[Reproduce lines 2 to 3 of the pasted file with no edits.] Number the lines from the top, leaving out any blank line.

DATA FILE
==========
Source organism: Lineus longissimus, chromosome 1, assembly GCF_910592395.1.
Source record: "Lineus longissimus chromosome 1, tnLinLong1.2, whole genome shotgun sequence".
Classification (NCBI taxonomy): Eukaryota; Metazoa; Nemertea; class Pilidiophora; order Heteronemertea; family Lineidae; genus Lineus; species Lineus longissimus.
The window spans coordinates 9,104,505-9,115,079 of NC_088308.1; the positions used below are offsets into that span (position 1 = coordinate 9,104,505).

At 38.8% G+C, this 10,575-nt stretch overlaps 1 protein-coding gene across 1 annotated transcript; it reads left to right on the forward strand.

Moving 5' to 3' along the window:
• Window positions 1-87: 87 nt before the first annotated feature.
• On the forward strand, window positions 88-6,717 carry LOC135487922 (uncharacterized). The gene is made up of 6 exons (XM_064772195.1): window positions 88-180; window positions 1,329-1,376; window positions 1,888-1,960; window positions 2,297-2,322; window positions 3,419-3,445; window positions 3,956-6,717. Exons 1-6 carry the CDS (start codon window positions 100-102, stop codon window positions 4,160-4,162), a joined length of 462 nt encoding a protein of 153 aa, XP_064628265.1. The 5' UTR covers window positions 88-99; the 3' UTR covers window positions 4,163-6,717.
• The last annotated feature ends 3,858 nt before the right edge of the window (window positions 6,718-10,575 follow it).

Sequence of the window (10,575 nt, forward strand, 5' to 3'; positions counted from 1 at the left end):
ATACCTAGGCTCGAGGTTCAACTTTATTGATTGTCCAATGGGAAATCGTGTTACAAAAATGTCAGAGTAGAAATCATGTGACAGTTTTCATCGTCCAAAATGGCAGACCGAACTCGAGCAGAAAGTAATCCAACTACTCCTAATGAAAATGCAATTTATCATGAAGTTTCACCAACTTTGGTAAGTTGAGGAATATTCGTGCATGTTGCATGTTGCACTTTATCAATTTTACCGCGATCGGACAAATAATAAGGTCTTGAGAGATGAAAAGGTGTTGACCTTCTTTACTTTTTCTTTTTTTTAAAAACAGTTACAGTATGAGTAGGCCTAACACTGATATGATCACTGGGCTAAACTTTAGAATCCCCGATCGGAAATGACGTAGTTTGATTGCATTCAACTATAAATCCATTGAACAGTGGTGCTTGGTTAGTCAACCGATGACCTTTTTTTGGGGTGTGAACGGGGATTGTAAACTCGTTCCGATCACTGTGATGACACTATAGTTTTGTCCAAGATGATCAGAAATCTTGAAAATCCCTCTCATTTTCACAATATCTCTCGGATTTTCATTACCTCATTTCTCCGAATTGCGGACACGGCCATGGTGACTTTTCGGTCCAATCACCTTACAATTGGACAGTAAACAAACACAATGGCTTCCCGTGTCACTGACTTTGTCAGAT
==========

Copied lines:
Source record: "Lineus longissimus chromosome 1, tnLinLong1.2, whole genome shotgun sequence".
Classification (NCBI taxonomy): Eukaryota; Metazoa; Nemertea; class Pilidiophora; order Heteronemertea; family Lineidae; genus Lineus; species Lineus longissimus.